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Rose Family Astringents.

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Here come the YARFAs!

You'll find them in all herb books, but very few herb writers know about them. So you'll find a mention of raspberry (Rubus idaeus) leaf being good, as a tea, externally, for sunburn. And the same book will tell you that strawberry (Fragaria) leaf is good for gum trouble, and that avens (Geum) is excellent for diarrhoea.

What this writer missed is that they are all due to the same mildly astringent action - and that action is found in a lot of rose family plants.

If you don't have raspberry leaf use strawberry leaf. If you don't have avens use agrimonia. If you don't have agrimonia use the leaf of rose, apple, peach, blackberry (Rubus), rowan (Sorbus), cinquefoil or other potentillas, spirea, alchemilla, or any other of the large number of mildly astringent rose family plants.

There's lots. There's no need to go find a specific one if you want to calm your diarrhoea or your sunburn: they'll all work. As will all the more or less astringent plants in other plant families; the one astringent you'll find in every kitchen is normal black (or green, or oolong) tea, a Camellia in the Theaceae family.

One caution: there's cyanoglycosides in the rose family. Don't drink too much of that rose family leaf tea if it tastes strongly of bitter almonds. This caution is why I didn't list the leaf of bird cherry, cherry and plum, which are various species of Prunus: I'm too chicken to try the leaf of the Prunuses, and therefore, I have no idea how loaded they are.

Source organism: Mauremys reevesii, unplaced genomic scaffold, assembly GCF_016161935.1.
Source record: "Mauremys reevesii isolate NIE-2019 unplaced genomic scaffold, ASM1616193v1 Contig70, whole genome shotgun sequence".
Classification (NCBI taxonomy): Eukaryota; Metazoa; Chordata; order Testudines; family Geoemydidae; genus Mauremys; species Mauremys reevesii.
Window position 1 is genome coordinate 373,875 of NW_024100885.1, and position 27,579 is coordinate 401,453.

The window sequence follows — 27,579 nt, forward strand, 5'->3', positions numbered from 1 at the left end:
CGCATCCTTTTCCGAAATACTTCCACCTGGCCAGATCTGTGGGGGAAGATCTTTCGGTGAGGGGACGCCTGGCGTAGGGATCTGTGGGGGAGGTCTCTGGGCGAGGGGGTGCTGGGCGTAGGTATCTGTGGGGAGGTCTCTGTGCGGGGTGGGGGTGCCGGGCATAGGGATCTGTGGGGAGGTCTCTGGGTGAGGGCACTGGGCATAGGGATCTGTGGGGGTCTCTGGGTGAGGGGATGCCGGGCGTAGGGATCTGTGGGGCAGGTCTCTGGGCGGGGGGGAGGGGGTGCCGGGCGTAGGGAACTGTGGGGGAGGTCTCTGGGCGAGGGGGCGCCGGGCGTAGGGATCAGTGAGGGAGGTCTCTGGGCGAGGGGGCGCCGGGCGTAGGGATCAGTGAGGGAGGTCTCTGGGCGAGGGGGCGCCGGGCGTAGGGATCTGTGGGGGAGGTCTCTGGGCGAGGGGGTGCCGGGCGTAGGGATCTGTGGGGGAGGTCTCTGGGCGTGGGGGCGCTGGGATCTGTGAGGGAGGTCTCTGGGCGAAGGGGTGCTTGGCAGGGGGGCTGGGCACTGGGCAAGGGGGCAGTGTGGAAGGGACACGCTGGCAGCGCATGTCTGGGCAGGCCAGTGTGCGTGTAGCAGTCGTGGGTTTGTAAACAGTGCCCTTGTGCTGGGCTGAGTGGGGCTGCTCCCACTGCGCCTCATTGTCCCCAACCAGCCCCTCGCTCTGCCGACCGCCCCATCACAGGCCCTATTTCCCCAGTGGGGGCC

Another caution: I don't know if cotoneaster leaf (another rose family genus) is toxic or not. Over here the berry is considered toxic; I don't know if that's true, either.

There are of course rose family plants with other actions: meadowsweet (Filipendula ulmaria) is much more of a painkiller and sweater than it is a simple astringent.
I prefer to save my raspberry and alchemilla leaves for ladies with menstrual troubles.
I love my agrimonia and potentilla for their "give me room" action.
Hawthorn (Crataegus) strengthens both the heart and the capillaries, giving a boost to most (but not all) hearts which need one.
Given a choice (any choice), I don't use those for their astringent action. At all.

Related entries: YAMFAIs - YACFCs - YAMFDs - Astringent vs anti-inflammatory - Glycosides - Tannins


Fresh Peach leaf tincture smells strongly of bitter almonds, but isn't so astringent as say, apple leaf. It's an excellent stomach aid for heartburn or nausea, and usually 3-5 drops will fix anything it's good for. This isn't a "drop dose" usage, per say, like using a few drops of dandelion. A few drops of peach is just all that's needed.

Gather the leaves in the spring, right around flowering.